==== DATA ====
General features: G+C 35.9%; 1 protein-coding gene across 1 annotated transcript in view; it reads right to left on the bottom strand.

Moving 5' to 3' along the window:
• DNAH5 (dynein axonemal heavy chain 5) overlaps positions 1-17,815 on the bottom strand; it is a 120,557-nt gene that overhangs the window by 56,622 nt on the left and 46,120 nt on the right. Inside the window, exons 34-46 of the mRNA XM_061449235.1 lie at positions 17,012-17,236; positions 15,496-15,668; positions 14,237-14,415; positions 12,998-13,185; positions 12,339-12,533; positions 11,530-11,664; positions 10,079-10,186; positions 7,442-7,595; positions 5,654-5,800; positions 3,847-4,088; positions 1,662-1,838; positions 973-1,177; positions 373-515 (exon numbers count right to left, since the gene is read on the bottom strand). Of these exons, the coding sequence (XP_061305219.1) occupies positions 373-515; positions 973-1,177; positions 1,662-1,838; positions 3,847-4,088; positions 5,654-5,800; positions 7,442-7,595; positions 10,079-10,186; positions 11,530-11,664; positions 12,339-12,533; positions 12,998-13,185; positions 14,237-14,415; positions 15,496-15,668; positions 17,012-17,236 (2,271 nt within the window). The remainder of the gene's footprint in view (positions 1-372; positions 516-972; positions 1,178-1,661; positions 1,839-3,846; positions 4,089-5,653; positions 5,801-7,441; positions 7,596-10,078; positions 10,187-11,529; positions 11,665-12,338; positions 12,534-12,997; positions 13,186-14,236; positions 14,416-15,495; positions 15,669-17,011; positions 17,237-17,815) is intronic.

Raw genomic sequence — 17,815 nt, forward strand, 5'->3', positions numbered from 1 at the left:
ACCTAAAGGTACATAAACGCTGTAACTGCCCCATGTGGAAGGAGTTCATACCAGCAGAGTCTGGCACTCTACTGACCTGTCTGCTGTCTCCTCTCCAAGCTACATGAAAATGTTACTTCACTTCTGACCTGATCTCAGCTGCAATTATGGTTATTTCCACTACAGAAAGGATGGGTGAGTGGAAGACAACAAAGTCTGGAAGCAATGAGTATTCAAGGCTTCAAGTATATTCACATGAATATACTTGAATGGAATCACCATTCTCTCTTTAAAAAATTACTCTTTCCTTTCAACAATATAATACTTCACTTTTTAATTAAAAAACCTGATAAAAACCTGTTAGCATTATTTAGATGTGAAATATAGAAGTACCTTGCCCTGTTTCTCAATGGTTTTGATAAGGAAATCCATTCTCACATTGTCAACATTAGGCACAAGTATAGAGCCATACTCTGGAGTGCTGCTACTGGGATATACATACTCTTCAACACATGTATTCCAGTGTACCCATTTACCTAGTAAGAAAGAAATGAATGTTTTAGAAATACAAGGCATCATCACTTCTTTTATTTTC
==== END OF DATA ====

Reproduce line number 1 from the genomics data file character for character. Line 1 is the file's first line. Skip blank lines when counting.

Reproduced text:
General features: G+C 35.9%; 1 protein-coding gene across 1 annotated transcript in view; it reads right to left on the bottom strand.